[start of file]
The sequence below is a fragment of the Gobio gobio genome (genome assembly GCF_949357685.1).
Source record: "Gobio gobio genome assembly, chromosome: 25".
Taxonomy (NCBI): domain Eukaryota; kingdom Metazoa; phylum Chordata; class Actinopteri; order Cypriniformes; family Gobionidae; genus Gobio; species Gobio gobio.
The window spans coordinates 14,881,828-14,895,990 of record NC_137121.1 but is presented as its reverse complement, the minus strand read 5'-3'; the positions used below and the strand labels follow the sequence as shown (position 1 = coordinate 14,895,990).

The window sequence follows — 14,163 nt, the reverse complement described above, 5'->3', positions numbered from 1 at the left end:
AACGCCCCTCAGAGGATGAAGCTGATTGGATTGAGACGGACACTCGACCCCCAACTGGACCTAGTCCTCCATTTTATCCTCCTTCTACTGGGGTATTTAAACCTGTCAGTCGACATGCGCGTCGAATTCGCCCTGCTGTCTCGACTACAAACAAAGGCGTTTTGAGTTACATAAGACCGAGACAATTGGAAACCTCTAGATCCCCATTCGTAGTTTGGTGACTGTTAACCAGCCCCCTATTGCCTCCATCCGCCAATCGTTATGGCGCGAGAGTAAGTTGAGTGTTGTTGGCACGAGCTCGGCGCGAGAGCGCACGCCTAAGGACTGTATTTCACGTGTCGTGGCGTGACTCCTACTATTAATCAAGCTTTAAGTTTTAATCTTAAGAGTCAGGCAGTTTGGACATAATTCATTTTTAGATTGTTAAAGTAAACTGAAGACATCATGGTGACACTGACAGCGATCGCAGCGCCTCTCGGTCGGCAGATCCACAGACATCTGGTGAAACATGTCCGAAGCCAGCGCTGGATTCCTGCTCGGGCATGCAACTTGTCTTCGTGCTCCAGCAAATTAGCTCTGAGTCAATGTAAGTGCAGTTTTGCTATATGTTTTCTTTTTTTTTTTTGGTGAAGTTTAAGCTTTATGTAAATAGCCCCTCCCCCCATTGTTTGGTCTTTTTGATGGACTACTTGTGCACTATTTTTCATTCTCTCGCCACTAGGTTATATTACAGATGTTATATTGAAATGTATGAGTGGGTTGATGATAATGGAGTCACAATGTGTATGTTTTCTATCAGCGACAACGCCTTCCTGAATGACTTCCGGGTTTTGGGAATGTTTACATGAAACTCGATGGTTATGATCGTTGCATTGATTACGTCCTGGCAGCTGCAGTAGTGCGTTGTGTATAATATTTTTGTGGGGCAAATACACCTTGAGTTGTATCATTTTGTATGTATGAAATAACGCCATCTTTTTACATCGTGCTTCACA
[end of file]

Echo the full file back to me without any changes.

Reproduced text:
The sequence below is a fragment of the Gobio gobio genome (genome assembly GCF_949357685.1).
Source record: "Gobio gobio genome assembly, chromosome: 25".
Taxonomy (NCBI): domain Eukaryota; kingdom Metazoa; phylum Chordata; class Actinopteri; order Cypriniformes; family Gobionidae; genus Gobio; species Gobio gobio.
The window spans coordinates 14,881,828-14,895,990 of record NC_137121.1 but is presented as its reverse complement, the minus strand read 5'-3'; the positions used below and the strand labels follow the sequence as shown (position 1 = coordinate 14,895,990).

The window sequence follows — 14,163 nt, the reverse complement described above, 5'->3', positions numbered from 1 at the left end:
AACGCCCCTCAGAGGATGAAGCTGATTGGATTGAGACGGACACTCGACCCCCAACTGGACCTAGTCCTCCATTTTATCCTCCTTCTACTGGGGTATTTAAACCTGTCAGTCGACATGCGCGTCGAATTCGCCCTGCTGTCTCGACTACAAACAAAGGCGTTTTGAGTTACATAAGACCGAGACAATTGGAAACCTCTAGATCCCCATTCGTAGTTTGGTGACTGTTAACCAGCCCCCTATTGCCTCCATCCGCCAATCGTTATGGCGCGAGAGTAAGTTGAGTGTTGTTGGCACGAGCTCGGCGCGAGAGCGCACGCCTAAGGACTGTATTTCACGTGTCGTGGCGTGACTCCTACTATTAATCAAGCTTTAAGTTTTAATCTTAAGAGTCAGGCAGTTTGGACATAATTCATTTTTAGATTGTTAAAGTAAACTGAAGACATCATGGTGACACTGACAGCGATCGCAGCGCCTCTCGGTCGGCAGATCCACAGACATCTGGTGAAACATGTCCGAAGCCAGCGCTGGATTCCTGCTCGGGCATGCAACTTGTCTTCGTGCTCCAGCAAATTAGCTCTGAGTCAATGTAAGTGCAGTTTTGCTATATGTTTTCTTTTTTTTTTTTGGTGAAGTTTAAGCTTTATGTAAATAGCCCCTCCCCCCATTGTTTGGTCTTTTTGATGGACTACTTGTGCACTATTTTTCATTCTCTCGCCACTAGGTTATATTACAGATGTTATATTGAAATGTATGAGTGGGTTGATGATAATGGAGTCACAATGTGTATGTTTTCTATCAGCGACAACGCCTTCCTGAATGACTTCCGGGTTTTGGGAATGTTTACATGAAACTCGATGGTTATGATCGTTGCATTGATTACGTCCTGGCAGCTGCAGTAGTGCGTTGTGTATAATATTTTTGTGGGGCAAATACACCTTGAGTTGTATCATTTTGTATGTATGAAATAACGCCATCTTTTTACATCGTGCTTCACA